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TED2016

Raffaello D'Andrea: Meet the dazzling flying machines of the future

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When you hear the word "drone," you probably think of something either very useful or very scary. But could they have aesthetic value? Autonomous systems expert Raffaello D'Andrea develops flying machines, and his latest projects are pushing the boundaries of autonomous flight -- from a flying wing that can hover and recover from disturbance to an eight-propeller craft that's ambivalent to orientation ... to a swarm of tiny coordinated micro-quadcopters. Prepare to be dazzled by a dreamy, swirling array of flying machines as they dance like fireflies above the TED stage.

- Autonomous systems pioneer
Raffaello D'Andrea explores the possibilities of autonomous technology by collaborating with artists, engineers and entrepreneurs. Full bio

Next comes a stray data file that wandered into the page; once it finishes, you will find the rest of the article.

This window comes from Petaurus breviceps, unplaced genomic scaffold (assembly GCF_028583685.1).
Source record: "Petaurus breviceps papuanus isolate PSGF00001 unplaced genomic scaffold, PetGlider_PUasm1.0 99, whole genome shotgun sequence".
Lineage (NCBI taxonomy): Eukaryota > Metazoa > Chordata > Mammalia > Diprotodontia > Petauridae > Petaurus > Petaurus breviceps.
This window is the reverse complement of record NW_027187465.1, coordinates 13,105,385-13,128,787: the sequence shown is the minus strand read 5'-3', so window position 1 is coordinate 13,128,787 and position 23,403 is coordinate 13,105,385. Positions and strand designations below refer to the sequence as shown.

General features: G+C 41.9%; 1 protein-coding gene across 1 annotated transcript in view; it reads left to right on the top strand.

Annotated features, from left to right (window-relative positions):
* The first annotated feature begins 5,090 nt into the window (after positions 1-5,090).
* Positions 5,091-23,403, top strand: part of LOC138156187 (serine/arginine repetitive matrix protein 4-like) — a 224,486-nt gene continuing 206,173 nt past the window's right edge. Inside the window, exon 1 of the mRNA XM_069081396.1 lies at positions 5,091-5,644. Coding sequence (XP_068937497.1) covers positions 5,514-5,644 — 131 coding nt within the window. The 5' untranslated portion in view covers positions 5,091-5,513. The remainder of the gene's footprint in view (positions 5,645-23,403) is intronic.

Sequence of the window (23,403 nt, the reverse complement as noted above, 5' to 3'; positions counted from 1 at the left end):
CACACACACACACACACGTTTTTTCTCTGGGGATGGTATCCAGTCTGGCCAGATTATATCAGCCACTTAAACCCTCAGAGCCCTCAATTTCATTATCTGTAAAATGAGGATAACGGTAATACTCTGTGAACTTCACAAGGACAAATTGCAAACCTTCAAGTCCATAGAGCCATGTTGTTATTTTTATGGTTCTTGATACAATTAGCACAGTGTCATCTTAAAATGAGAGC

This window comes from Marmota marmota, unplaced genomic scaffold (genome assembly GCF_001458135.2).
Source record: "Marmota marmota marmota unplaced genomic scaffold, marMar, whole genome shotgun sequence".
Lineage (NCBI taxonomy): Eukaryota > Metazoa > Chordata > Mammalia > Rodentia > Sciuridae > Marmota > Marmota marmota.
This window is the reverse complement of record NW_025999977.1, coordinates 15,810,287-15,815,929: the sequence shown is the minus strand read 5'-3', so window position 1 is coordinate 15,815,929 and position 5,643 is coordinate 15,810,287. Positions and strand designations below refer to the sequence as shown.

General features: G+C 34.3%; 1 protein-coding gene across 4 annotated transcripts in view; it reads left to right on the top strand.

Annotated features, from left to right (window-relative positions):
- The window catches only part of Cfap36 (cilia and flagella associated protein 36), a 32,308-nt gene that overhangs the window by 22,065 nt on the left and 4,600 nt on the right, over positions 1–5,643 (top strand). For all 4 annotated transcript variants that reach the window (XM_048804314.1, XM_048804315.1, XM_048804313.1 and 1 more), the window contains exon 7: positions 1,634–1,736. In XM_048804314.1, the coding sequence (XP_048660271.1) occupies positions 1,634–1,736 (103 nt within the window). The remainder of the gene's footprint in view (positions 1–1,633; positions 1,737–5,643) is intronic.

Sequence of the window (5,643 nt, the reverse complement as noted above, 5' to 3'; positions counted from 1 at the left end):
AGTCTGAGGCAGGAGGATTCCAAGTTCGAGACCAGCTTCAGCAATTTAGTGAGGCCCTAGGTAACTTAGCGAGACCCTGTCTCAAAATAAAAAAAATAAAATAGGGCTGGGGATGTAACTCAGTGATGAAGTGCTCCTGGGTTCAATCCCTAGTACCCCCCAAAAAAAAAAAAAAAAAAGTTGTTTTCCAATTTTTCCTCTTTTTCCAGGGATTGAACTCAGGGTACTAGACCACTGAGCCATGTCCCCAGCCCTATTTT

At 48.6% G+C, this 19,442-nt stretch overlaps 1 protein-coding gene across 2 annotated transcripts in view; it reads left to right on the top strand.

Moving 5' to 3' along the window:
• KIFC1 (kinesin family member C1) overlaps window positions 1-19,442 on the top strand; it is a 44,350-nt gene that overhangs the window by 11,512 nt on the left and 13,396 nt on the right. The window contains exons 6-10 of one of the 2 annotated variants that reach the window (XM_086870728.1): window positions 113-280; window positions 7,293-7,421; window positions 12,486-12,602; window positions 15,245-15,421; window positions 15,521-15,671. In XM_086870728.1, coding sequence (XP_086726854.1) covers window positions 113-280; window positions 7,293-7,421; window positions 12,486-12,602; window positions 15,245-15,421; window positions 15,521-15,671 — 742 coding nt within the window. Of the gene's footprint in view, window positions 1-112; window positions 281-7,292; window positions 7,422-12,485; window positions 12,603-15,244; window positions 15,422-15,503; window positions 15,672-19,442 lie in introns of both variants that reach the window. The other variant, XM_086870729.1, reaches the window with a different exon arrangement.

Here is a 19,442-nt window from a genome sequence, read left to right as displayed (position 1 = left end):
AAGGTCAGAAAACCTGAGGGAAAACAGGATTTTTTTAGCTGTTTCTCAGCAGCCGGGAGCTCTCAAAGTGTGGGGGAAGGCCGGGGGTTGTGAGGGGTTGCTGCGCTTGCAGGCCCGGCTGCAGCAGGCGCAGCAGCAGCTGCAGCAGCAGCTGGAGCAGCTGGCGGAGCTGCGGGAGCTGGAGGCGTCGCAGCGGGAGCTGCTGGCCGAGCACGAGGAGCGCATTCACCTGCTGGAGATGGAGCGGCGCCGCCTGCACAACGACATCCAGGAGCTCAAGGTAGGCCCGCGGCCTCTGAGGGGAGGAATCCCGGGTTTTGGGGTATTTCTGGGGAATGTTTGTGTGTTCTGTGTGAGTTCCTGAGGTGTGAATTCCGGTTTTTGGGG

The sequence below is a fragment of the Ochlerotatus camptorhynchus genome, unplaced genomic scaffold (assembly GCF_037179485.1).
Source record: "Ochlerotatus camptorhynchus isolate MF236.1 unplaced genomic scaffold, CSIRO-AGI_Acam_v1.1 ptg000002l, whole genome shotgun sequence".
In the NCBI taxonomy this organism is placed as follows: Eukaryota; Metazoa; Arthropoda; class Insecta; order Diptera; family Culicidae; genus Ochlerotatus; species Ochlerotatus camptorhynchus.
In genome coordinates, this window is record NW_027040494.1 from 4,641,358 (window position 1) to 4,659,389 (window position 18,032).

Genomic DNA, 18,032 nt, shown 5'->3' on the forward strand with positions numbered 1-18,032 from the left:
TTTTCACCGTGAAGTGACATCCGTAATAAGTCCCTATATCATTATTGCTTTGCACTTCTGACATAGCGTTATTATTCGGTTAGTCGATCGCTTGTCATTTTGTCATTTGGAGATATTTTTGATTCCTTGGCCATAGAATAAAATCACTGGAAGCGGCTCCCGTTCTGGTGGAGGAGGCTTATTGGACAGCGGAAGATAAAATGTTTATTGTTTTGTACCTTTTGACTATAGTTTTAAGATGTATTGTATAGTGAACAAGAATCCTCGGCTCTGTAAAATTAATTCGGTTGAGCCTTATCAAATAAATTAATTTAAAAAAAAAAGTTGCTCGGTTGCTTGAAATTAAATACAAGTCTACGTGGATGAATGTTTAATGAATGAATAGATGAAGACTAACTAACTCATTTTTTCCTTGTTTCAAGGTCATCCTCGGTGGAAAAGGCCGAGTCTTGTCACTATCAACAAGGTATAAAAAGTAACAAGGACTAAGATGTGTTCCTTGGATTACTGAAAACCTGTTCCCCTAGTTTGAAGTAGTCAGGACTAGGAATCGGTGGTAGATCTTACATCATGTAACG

What started as a platform for hobbyists
00:12
is poised to become
a multibillion-dollar industry.
00:14
Inspection, environmental monitoring,
photography and film and journalism:
00:17
these are some of the potential
applications for commercial drones,
00:21
and their enablers
are the capabilities being developed
00:25
at research facilities around the world.
00:27
For example, before aerial
package delivery
00:29
entered our social consciousness,
00:32
an autonomous fleet of flying machines
built a six-meter-tall tower
00:34
composed of 1,500 bricks
00:38
in front of a live audience
at the FRAC Centre in France,
00:40